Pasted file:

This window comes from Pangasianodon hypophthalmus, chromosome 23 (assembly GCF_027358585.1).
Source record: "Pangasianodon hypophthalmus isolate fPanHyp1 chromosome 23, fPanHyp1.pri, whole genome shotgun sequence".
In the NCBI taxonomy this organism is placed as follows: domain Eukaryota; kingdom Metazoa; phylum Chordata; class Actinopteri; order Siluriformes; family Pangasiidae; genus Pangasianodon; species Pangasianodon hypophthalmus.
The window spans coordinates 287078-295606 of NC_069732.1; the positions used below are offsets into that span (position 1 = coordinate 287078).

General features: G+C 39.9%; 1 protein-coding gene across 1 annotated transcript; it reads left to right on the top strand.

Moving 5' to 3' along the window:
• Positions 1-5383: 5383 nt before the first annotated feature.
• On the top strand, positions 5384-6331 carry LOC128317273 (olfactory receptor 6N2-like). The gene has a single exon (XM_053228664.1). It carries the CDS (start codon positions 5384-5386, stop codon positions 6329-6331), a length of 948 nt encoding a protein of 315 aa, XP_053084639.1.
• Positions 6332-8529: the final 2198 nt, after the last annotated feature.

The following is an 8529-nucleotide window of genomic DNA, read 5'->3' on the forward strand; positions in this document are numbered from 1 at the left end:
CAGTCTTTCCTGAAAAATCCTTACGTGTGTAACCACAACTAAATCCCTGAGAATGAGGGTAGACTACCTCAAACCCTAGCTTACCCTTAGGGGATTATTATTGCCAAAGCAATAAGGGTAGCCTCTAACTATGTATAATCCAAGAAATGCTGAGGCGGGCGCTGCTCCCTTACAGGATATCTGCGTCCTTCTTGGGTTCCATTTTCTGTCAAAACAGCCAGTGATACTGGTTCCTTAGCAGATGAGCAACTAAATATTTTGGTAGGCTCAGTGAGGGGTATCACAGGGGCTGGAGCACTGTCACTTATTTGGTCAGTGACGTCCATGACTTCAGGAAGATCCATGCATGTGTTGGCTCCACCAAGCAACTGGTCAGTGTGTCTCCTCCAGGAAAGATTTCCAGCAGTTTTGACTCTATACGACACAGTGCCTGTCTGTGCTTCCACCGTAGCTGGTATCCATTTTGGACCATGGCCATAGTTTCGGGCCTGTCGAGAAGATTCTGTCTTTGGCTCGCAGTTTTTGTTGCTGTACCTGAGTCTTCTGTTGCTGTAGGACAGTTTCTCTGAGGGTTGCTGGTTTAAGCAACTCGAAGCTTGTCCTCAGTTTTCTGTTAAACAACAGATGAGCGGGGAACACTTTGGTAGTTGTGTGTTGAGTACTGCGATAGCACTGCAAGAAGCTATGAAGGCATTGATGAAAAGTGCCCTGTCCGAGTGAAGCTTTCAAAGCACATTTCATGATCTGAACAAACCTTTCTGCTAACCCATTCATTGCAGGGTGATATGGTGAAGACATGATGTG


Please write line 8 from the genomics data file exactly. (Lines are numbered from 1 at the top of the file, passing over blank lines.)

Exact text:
• On the top strand, positions 5384-6331 carry LOC128317273 (olfactory receptor 6N2-like). The gene has a single exon (XM_053228664.1). It carries the CDS (start codon positions 5384-5386, stop codon positions 6329-6331), a length of 948 nt encoding a protein of 315 aa, XP_053084639.1.